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Training & Education - Clincial FeaturesSummary

Clinical expression
  • The iron accumulation rate and the frequency and severity of clinical symptoms vary widely and may be dependent on factors such as age, gender, and diet.

Early stages
  • The most commonly associated early hemochromatosis symptoms are non-specific and may include:
    • Fatigue.
    • Weakness.
    • Weight loss.
    • Abdominal pain.
    • Arthralgia.
  • As iron accumulation progresses, patients may also experience:
    • Arthritis.
    • Symptoms of gonadal failure.
      • For example, amenorrhea, early menopause, loss of libido, impotence.
    • Shortness of breath/dyspnea.
  • Maintain a high index of suspicion of hemochromatosis for patients with early signs or symptoms of this disease.

Advanced stages
  • Iron accumulates in the parenchymal cells of several organs; the liver is a major site followed by the heart and pancreas.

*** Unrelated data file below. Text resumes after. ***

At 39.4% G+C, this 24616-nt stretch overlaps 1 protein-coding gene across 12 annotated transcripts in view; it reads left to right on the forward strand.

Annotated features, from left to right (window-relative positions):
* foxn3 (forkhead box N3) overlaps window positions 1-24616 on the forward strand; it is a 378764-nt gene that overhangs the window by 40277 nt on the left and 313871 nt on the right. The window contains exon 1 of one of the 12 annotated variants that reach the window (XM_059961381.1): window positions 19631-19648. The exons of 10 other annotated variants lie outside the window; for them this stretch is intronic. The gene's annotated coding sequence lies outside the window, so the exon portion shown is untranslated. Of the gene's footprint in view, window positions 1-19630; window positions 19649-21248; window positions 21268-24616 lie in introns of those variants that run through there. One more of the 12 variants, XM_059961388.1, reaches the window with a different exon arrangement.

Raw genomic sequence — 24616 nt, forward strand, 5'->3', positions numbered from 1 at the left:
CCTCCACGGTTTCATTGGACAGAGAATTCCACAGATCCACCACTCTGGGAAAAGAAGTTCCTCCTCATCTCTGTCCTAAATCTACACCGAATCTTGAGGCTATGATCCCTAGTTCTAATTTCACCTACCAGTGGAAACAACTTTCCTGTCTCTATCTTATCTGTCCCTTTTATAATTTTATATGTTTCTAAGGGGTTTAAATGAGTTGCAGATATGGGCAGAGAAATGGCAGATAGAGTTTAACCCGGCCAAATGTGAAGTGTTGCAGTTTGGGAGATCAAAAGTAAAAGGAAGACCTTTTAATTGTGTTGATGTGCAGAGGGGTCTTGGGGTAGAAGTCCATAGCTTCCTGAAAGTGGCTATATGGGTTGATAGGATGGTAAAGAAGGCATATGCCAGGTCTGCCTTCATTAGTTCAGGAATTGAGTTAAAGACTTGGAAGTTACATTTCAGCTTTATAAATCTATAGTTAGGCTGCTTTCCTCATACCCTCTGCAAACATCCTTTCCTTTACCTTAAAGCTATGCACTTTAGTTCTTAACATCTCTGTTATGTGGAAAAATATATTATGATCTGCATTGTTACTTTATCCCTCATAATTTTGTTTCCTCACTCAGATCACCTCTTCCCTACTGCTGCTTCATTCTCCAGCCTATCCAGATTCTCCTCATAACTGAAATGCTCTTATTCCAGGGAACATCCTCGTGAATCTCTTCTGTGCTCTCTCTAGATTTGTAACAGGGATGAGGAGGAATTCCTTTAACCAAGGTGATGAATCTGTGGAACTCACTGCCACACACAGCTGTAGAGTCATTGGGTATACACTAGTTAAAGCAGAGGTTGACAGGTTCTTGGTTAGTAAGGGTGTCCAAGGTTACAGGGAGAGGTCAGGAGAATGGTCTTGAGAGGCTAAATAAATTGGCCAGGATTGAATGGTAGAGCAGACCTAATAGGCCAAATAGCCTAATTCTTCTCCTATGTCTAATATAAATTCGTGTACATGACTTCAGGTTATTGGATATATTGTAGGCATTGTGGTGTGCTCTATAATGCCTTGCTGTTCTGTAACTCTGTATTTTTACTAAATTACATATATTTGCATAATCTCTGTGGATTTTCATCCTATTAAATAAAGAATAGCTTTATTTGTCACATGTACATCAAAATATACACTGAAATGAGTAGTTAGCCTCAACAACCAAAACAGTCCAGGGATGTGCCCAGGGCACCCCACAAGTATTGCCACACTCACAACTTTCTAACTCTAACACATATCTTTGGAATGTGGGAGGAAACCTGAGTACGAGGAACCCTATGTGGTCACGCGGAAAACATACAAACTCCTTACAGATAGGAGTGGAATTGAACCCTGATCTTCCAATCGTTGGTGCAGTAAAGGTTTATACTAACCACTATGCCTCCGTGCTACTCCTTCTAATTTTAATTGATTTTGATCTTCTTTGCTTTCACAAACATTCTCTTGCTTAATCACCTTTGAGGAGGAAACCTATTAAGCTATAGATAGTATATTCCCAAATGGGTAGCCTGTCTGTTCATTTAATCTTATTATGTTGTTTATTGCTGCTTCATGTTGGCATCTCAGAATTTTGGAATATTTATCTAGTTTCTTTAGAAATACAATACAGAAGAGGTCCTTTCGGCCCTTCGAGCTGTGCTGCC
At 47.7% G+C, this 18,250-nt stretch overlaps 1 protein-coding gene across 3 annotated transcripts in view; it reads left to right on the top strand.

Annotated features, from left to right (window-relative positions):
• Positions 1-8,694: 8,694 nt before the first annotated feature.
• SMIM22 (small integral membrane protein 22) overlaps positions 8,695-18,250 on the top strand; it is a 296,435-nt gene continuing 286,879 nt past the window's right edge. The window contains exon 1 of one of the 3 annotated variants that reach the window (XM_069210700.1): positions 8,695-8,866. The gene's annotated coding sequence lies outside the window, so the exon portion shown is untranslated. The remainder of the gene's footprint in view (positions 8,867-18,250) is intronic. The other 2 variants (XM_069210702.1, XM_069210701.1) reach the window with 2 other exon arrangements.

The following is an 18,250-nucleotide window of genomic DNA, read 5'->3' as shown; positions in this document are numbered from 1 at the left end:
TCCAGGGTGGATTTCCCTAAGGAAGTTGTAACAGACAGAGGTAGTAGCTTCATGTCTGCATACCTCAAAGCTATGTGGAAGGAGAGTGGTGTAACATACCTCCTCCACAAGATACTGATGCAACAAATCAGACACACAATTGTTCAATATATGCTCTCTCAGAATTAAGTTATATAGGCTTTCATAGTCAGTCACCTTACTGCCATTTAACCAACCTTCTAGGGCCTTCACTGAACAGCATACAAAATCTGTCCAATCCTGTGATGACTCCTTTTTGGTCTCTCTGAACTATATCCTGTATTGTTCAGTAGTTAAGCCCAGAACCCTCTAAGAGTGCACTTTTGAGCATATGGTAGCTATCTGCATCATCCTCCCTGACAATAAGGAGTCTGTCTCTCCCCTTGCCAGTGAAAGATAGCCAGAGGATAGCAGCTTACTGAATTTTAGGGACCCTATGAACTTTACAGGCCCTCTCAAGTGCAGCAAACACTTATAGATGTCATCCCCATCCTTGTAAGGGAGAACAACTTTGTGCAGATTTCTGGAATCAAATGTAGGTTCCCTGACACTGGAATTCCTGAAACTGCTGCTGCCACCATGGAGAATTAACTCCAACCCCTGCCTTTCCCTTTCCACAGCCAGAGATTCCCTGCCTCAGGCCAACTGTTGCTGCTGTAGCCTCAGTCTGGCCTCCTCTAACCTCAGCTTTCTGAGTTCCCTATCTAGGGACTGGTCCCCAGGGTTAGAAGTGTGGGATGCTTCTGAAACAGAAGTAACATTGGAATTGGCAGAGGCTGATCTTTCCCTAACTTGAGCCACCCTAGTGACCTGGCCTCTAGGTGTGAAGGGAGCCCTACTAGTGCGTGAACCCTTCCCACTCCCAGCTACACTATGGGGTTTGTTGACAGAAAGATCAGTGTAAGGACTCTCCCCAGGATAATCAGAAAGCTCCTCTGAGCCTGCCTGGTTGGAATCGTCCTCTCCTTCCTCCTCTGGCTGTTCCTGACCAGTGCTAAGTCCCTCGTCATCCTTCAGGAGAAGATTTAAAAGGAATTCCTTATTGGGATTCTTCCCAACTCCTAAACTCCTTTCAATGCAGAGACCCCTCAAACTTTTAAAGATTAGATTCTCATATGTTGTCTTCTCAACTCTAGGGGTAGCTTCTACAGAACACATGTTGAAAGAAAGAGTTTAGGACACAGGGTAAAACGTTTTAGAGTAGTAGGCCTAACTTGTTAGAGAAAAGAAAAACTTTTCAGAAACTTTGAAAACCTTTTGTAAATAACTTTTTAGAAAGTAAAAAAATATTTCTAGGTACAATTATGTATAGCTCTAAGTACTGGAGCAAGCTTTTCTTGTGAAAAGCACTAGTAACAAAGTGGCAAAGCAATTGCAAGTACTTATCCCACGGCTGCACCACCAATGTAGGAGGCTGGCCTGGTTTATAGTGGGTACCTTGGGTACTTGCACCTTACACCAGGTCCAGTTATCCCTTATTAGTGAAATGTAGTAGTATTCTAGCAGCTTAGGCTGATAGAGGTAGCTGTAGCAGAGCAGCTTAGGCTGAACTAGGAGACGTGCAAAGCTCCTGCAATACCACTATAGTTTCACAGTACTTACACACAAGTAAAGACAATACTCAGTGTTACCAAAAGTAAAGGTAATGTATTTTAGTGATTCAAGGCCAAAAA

• The liver is usually the first organ to be affected, but signs of organ damage occur in the later stages of the disease.

Primary Disorders Associated with Advanced Hemochromatosis
  • Most advanced hemochromatosis complications are also common primary disorders.
  • A hemochromatosis diagnosis can be missed even in advanced stages unless looked for specifically.

Test Your Knowledge

This is an optional self-quiz and is not required for continuing education credit.

Select the best answers below. If you need help, feel free to go back to Clinical Expression and review.

Question 1: Which of the following patient presentations might prompt you to consider hemochromatosis?

Select the best answer(s) below:
An older, thin person with recent onset of diabetes and no family history of diabetes.
A young person with pain in the second and third metacarpal joints.
A middle-aged person with nonspecific symptoms such as fatigue, arthralgia, and weakness who has had numerous office visits.

Question 2: As iron accumulation progresses, patients may experience loss of libido and impotence.

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